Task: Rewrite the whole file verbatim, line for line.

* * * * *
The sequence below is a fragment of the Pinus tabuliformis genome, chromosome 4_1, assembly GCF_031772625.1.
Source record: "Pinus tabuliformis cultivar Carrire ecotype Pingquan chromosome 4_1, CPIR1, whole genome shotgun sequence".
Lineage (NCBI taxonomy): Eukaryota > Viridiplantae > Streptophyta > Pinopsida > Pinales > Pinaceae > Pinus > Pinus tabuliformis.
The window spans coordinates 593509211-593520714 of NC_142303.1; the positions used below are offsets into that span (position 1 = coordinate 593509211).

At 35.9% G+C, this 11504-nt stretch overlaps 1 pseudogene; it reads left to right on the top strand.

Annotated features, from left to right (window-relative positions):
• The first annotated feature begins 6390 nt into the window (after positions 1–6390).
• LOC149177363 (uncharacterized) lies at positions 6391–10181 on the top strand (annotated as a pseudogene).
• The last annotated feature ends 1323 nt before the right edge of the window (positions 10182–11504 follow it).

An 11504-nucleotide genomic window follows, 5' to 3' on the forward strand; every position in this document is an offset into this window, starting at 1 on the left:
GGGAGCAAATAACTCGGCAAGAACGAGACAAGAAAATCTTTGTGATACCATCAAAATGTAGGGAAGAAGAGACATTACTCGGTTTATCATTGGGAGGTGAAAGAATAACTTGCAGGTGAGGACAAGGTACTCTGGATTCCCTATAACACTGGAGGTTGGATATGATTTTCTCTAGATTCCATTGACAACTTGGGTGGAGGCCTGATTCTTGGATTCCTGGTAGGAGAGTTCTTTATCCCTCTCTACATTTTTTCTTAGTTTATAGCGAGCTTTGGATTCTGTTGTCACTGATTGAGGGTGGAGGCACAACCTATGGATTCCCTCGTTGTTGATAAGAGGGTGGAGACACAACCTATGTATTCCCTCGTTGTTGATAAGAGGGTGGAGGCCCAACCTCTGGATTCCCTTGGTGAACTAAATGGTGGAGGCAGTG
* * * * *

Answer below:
The sequence below is a fragment of the Pinus tabuliformis genome, chromosome 4_1, assembly GCF_031772625.1.
Source record: "Pinus tabuliformis cultivar Carrire ecotype Pingquan chromosome 4_1, CPIR1, whole genome shotgun sequence".
Lineage (NCBI taxonomy): Eukaryota > Viridiplantae > Streptophyta > Pinopsida > Pinales > Pinaceae > Pinus > Pinus tabuliformis.
The window spans coordinates 593509211-593520714 of NC_142303.1; the positions used below are offsets into that span (position 1 = coordinate 593509211).

At 35.9% G+C, this 11504-nt stretch overlaps 1 pseudogene; it reads left to right on the top strand.

Annotated features, from left to right (window-relative positions):
• The first annotated feature begins 6390 nt into the window (after positions 1–6390).
• LOC149177363 (uncharacterized) lies at positions 6391–10181 on the top strand (annotated as a pseudogene).
• The last annotated feature ends 1323 nt before the right edge of the window (positions 10182–11504 follow it).

An 11504-nucleotide genomic window follows, 5' to 3' on the forward strand; every position in this document is an offset into this window, starting at 1 on the left:
GGGAGCAAATAACTCGGCAAGAACGAGACAAGAAAATCTTTGTGATACCATCAAAATGTAGGGAAGAAGAGACATTACTCGGTTTATCATTGGGAGGTGAAAGAATAACTTGCAGGTGAGGACAAGGTACTCTGGATTCCCTATAACACTGGAGGTTGGATATGATTTTCTCTAGATTCCATTGACAACTTGGGTGGAGGCCTGATTCTTGGATTCCTGGTAGGAGAGTTCTTTATCCCTCTCTACATTTTTTCTTAGTTTATAGCGAGCTTTGGATTCTGTTGTCACTGATTGAGGGTGGAGGCACAACCTATGGATTCCCTCGTTGTTGATAAGAGGGTGGAGACACAACCTATGTATTCCCTCGTTGTTGATAAGAGGGTGGAGGCCCAACCTCTGGATTCCCTTGGTGAACTAAATGGTGGAGGCAGTG